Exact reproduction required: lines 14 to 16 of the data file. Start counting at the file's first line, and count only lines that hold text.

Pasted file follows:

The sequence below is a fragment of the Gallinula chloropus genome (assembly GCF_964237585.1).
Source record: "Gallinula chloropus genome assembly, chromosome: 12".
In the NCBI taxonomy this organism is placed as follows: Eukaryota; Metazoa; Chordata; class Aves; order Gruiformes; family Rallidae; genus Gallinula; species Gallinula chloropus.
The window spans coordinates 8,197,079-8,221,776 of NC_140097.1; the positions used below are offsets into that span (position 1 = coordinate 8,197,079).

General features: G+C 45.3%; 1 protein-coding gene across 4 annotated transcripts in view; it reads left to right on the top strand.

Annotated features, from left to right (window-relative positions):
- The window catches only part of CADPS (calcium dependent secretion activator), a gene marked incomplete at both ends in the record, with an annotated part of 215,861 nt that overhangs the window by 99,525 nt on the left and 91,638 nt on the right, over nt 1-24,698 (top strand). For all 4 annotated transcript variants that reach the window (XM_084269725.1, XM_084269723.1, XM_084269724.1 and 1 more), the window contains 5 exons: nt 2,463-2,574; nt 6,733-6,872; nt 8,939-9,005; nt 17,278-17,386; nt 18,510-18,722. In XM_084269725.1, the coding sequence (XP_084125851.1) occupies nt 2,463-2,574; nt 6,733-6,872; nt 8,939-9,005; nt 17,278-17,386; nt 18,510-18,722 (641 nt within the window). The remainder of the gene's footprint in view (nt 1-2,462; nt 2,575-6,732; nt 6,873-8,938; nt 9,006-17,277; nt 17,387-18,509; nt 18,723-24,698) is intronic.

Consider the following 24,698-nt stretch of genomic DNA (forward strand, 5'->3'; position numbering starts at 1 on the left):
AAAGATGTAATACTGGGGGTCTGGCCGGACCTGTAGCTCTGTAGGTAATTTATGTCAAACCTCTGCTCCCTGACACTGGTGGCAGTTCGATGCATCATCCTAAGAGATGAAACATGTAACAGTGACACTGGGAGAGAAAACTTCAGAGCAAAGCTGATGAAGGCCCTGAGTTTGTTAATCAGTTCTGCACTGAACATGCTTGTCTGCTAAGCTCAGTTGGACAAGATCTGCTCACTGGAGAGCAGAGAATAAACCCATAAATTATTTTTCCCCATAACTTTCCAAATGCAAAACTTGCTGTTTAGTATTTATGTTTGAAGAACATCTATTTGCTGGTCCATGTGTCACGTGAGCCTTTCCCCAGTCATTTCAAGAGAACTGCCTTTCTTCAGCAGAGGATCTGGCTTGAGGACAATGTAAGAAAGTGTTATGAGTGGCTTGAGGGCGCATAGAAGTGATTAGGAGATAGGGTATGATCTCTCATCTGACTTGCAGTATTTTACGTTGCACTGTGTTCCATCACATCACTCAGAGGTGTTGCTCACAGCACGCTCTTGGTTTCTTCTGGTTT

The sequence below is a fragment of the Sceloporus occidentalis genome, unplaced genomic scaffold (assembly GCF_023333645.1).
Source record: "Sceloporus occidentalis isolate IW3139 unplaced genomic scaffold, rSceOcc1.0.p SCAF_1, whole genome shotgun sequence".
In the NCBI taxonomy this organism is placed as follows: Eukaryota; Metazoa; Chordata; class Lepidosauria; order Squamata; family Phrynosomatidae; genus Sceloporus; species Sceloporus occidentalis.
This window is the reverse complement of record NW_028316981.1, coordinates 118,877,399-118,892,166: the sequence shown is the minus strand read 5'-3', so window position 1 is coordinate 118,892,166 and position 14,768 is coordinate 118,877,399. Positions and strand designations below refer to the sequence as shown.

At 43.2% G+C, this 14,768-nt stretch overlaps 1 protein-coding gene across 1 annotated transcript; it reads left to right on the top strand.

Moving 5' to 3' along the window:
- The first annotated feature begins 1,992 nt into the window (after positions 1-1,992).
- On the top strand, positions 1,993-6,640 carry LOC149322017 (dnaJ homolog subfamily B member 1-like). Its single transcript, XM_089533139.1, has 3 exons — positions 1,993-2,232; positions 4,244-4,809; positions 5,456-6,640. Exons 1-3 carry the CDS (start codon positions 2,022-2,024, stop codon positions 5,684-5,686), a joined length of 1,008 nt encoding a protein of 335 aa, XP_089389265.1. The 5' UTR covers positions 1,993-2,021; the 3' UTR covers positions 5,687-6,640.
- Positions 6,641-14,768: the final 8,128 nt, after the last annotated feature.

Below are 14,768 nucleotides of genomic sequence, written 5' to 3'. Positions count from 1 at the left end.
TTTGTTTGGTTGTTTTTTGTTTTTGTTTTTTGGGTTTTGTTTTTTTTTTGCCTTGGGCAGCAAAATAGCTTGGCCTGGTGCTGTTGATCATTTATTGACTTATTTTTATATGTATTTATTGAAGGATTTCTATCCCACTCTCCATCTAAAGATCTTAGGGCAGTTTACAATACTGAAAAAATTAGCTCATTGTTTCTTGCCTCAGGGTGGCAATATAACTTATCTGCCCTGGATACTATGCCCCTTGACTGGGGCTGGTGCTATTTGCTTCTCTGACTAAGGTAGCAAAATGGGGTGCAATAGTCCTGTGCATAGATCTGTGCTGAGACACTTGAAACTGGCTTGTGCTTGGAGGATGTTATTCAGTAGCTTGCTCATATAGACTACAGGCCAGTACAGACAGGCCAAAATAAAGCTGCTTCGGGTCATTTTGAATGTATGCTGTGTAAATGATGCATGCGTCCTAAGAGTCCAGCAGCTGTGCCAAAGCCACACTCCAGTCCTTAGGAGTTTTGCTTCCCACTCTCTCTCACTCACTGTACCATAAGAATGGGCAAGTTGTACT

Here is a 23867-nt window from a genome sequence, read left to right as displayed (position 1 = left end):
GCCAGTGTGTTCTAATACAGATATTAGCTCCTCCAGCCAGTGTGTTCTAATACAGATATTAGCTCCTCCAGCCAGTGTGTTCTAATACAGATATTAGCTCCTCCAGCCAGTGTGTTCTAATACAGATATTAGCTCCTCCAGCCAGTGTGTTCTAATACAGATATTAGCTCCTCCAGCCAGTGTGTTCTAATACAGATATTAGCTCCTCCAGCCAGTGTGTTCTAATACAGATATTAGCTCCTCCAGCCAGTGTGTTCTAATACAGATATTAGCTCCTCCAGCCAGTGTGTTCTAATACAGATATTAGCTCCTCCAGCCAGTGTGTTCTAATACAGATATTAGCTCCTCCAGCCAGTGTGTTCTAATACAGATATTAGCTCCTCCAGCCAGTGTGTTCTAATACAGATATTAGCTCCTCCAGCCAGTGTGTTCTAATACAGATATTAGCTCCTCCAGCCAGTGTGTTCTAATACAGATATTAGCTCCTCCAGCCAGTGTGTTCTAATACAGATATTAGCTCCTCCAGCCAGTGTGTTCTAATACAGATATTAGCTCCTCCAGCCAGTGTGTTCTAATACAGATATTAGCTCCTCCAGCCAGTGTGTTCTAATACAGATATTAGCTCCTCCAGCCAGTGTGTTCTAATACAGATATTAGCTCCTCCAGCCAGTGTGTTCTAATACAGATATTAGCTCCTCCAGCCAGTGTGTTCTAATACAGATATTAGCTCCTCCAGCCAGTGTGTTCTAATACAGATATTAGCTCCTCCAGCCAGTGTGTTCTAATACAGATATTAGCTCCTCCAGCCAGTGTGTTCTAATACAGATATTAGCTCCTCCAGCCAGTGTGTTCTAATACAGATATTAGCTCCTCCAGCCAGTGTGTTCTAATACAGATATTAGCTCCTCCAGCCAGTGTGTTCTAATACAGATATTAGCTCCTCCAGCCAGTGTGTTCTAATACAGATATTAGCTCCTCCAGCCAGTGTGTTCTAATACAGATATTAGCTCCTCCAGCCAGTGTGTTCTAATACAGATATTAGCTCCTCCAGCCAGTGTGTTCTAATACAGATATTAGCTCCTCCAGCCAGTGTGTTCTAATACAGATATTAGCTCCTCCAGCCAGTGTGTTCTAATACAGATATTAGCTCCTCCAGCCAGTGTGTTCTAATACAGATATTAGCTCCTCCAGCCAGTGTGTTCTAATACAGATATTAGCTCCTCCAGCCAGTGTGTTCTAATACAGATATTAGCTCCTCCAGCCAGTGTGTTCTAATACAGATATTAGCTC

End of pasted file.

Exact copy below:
At 43.2% G+C, this 14,768-nt stretch overlaps 1 protein-coding gene across 1 annotated transcript; it reads left to right on the top strand.

Moving 5' to 3' along the window:
- The first annotated feature begins 1,992 nt into the window (after positions 1-1,992).